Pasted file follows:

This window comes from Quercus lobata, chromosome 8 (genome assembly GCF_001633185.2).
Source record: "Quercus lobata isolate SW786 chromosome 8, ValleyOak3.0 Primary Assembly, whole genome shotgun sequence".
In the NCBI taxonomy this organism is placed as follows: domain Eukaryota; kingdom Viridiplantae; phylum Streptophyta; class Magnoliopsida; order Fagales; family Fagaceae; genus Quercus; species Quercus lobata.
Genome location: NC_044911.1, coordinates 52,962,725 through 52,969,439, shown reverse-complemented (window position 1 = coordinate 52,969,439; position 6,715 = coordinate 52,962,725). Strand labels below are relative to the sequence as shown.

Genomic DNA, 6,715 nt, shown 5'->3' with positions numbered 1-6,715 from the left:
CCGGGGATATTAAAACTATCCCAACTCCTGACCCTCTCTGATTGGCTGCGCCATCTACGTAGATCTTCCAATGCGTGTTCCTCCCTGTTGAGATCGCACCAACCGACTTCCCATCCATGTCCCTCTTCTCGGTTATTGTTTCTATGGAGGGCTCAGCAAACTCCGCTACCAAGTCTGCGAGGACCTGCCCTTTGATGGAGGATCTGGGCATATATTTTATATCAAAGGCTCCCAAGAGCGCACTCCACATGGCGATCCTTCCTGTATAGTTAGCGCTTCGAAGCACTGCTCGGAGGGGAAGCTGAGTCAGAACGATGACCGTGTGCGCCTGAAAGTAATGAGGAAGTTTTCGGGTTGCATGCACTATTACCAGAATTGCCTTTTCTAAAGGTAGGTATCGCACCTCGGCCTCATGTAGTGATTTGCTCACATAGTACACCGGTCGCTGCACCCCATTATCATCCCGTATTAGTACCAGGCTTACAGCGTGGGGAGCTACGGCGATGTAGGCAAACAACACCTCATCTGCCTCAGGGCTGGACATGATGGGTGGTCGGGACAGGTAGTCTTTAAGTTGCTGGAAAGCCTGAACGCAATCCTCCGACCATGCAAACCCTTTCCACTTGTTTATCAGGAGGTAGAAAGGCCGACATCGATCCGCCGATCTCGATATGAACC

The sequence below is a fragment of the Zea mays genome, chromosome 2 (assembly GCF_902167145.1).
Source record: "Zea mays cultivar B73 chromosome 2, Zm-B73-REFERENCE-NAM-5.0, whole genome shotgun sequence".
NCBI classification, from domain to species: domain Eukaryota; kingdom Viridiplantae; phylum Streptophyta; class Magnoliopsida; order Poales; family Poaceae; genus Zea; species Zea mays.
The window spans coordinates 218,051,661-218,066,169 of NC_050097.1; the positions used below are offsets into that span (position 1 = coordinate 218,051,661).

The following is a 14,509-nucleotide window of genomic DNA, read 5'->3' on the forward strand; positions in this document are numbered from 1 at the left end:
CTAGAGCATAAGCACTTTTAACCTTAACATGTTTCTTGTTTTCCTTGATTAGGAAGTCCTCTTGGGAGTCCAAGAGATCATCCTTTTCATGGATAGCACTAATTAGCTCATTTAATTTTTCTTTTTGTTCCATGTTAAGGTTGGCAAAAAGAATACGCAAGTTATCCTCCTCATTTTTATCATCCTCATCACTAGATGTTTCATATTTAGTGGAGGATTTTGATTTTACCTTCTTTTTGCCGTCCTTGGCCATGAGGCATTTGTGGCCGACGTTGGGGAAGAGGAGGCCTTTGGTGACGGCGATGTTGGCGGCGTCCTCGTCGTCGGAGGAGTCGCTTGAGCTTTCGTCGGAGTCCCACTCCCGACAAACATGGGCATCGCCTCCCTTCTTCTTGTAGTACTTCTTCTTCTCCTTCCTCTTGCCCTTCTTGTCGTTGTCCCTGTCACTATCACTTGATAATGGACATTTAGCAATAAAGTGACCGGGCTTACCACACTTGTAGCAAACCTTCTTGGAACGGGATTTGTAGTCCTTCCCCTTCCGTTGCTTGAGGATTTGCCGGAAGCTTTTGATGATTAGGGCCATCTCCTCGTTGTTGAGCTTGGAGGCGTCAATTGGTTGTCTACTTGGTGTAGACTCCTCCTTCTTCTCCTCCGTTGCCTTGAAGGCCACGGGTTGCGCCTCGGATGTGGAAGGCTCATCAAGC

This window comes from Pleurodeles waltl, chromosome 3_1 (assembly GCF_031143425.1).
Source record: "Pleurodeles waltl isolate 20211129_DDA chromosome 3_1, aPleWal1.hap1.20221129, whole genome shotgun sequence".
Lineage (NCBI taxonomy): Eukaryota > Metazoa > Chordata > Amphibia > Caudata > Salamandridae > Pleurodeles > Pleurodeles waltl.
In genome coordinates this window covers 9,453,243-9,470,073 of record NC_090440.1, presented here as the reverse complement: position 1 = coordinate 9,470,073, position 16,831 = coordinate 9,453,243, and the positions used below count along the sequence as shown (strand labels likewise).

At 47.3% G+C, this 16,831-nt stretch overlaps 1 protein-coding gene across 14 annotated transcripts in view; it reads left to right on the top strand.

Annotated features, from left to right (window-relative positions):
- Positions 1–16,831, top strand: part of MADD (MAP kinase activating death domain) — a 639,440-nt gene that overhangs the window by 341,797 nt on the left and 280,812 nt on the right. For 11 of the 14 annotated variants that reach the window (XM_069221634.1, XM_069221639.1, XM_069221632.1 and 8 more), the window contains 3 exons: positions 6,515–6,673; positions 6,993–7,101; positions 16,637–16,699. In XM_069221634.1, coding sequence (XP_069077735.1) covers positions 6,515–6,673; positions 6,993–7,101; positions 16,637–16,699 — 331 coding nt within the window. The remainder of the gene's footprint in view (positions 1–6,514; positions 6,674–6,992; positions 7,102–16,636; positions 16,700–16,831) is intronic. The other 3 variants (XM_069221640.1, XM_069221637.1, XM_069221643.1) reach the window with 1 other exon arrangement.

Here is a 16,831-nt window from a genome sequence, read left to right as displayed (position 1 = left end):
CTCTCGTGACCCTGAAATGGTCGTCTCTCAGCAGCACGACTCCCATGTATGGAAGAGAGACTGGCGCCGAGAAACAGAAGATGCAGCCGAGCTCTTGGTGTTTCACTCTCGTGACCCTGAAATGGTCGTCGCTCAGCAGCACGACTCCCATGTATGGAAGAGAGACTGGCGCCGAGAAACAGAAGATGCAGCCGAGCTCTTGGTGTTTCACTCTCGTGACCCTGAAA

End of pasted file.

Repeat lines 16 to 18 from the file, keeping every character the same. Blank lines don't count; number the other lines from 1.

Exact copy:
In genome coordinates this window covers 9,453,243-9,470,073 of record NC_090440.1, presented here as the reverse complement: position 1 = coordinate 9,470,073, position 16,831 = coordinate 9,453,243, and the positions used below count along the sequence as shown (strand labels likewise).

At 47.3% G+C, this 16,831-nt stretch overlaps 1 protein-coding gene across 14 annotated transcripts in view; it reads left to right on the top strand.

Annotated features, from left to right (window-relative positions):